In an obscure mountain range in eastern California the world's oldest living inhabitants, the bristlecone pines, have resided for millenia. Ancient bristlecone pine forests exist in several western mountain ranges but the oldest trees live in California's White Mountains. The oldest living inhabitant of this earth, as far as is known, is a bristlecone pine named "Methuselah", dated by it tree rings to be a fantastic 4,770 years old (in 2004).
Paradoxically, these trees thrive only in the most brutal of environments. The White Mountains, which rise to over 14,000 feet, sit east of the great Sierra Nevada range. They are in the Sierra's rain shadow and are a virtual desert, one of the driest places on earth during the summer. The trees live in an area of rolling hills at the 10,000-11,000 foot level. This area is exposed, and always bitter, cold, and windy.
The most ancient of bristlecone pines live at the 11,000 foot level and only on the most exposed and rocky hillsides. Their limbs are for the most part dead and carved into the most fantastic shapes by eons of exposure to the elements. They require only a tiny amount of foliage and life sustaining bark for continued survival. Their height rarely exceeds twenty-five feet. Incredibly the seeds from these ancient trees have been shown to be viable.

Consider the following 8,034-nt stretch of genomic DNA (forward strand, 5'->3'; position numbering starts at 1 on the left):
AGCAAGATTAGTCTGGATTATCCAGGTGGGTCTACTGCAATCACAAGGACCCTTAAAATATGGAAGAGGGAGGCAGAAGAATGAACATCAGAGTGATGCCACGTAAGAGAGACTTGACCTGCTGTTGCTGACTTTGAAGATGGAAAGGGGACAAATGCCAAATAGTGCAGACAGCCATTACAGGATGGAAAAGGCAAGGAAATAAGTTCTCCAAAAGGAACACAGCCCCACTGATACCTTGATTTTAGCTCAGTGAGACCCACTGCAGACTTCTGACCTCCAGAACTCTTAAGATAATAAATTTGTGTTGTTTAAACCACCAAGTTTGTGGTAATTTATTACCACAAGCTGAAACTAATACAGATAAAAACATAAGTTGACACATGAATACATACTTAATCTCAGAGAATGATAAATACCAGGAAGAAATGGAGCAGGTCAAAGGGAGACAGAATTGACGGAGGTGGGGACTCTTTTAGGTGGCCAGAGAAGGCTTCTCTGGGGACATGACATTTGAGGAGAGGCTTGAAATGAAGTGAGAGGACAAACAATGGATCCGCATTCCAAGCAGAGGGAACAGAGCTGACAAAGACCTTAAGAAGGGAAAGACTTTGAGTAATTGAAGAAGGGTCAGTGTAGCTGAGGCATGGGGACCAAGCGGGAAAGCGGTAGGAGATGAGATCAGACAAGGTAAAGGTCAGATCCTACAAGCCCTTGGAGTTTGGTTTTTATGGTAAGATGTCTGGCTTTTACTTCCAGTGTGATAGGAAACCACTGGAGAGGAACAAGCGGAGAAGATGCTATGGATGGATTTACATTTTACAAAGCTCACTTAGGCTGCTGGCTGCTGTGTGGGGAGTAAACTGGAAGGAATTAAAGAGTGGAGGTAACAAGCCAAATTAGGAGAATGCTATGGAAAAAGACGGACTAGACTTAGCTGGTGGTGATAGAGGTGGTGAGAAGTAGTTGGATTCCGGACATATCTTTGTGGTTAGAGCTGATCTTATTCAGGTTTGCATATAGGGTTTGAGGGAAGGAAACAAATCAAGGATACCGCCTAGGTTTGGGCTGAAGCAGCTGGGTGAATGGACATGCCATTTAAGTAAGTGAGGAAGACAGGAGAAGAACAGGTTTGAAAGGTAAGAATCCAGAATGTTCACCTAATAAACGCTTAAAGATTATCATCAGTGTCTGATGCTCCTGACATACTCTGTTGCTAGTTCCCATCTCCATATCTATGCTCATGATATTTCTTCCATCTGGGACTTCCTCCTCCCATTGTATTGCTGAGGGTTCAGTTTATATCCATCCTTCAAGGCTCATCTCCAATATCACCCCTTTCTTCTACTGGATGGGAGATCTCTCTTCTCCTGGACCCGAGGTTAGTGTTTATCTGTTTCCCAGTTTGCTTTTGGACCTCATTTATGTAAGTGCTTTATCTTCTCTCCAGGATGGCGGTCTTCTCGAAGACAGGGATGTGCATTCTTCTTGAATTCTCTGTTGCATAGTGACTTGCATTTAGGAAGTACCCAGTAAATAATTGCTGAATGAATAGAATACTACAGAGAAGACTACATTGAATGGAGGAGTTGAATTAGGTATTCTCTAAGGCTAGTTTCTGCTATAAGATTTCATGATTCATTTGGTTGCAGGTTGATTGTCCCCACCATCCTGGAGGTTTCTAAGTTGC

The tree shown at the top of the page is typical of the most ancient specimens. It is likely in excess of 3,000 years old and could even be the Methuselah tree. The Forest Service won't identify the actual Methuselah due to fear of vandalism. Note how the tree is composed mainly of exquisitely carved dead wood with only a very small amount of living foliage.
The White Mountain area is lightly visited due to its remoteness, cold and windy weather, and absence of drinking water. In addition to the trees, it offers fantastic views of the snow-covered Sierras.
(Left), A typical vista in the White Mountains almost resembles a lunar landscape.
Note how the younger bristlecone pine trees in the background appear visually
as just normal and average trees. They assume their unusual shapes only
upon attaining great age.
In this elevated and hostile environment, some of the winter snowpack (which is usually not that much to begin with) remains even in mid-summer. This photo was taken on July 4, 1980.
A fine web site, The Ancient Bristlecone Pine, offers additional information on this subject.
The Ancient Bristlecone Pine Forest is generally open from mid-May through the end of November, weather permitting. Winter storms close the White Mountain Road during winter months and into the spring. Please check with the Inyo National Forest's recorded information line at 760-873-2500 for current road closures, conditions and opening/closing dates for the visitor center or visit their website, Inyo National Forest's Ancient Bristlecone Pine Forest, for more information.